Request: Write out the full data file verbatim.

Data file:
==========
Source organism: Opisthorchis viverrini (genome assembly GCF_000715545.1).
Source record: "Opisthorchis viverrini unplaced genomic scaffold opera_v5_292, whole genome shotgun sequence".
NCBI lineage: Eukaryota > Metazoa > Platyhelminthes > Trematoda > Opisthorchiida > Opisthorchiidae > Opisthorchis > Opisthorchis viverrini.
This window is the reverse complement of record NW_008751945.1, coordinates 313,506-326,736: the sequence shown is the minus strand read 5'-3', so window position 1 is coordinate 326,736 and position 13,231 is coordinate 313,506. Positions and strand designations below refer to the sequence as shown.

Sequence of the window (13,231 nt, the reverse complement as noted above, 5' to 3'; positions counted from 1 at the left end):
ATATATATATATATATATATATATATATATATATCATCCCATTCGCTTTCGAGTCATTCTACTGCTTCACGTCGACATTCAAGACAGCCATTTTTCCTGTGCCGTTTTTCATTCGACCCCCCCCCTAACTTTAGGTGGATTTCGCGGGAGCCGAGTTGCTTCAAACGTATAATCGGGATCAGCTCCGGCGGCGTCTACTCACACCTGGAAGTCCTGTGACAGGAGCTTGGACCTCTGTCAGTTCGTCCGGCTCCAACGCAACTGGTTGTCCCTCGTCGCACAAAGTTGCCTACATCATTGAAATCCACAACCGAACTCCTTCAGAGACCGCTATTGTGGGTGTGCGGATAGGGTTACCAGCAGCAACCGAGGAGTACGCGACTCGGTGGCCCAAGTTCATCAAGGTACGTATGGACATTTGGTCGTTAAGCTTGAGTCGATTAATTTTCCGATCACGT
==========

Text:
Source organism: Opisthorchis viverrini (genome assembly GCF_000715545.1).
Source record: "Opisthorchis viverrini unplaced genomic scaffold opera_v5_292, whole genome shotgun sequence".
NCBI lineage: Eukaryota > Metazoa > Platyhelminthes > Trematoda > Opisthorchiida > Opisthorchiidae > Opisthorchis > Opisthorchis viverrini.
This window is the reverse complement of record NW_008751945.1, coordinates 313,506-326,736: the sequence shown is the minus strand read 5'-3', so window position 1 is coordinate 326,736 and position 13,231 is coordinate 313,506. Positions and strand designations below refer to the sequence as shown.

Sequence of the window (13,231 nt, the reverse complement as noted above, 5' to 3'; positions counted from 1 at the left end):
ATATATATATATATATATATATATATATATATATCATCCCATTCGCTTTCGAGTCATTCTACTGCTTCACGTCGACATTCAAGACAGCCATTTTTCCTGTGCCGTTTTTCATTCGACCCCCCCCCTAACTTTAGGTGGATTTCGCGGGAGCCGAGTTGCTTCAAACGTATAATCGGGATCAGCTCCGGCGGCGTCTACTCACACCTGGAAGTCCTGTGACAGGAGCTTGGACCTCTGTCAGTTCGTCCGGCTCCAACGCAACTGGTTGTCCCTCGTCGCACAAAGTTGCCTACATCATTGAAATCCACAACCGAACTCCTTCAGAGACCGCTATTGTGGGTGTGCGGATAGGGTTACCAGCAGCAACCGAGGAGTACGCGACTCGGTGGCCCAAGTTCATCAAGGTACGTATGGACATTTGGTCGTTAAGCTTGAGTCGATTAATTTTCCGATCACGT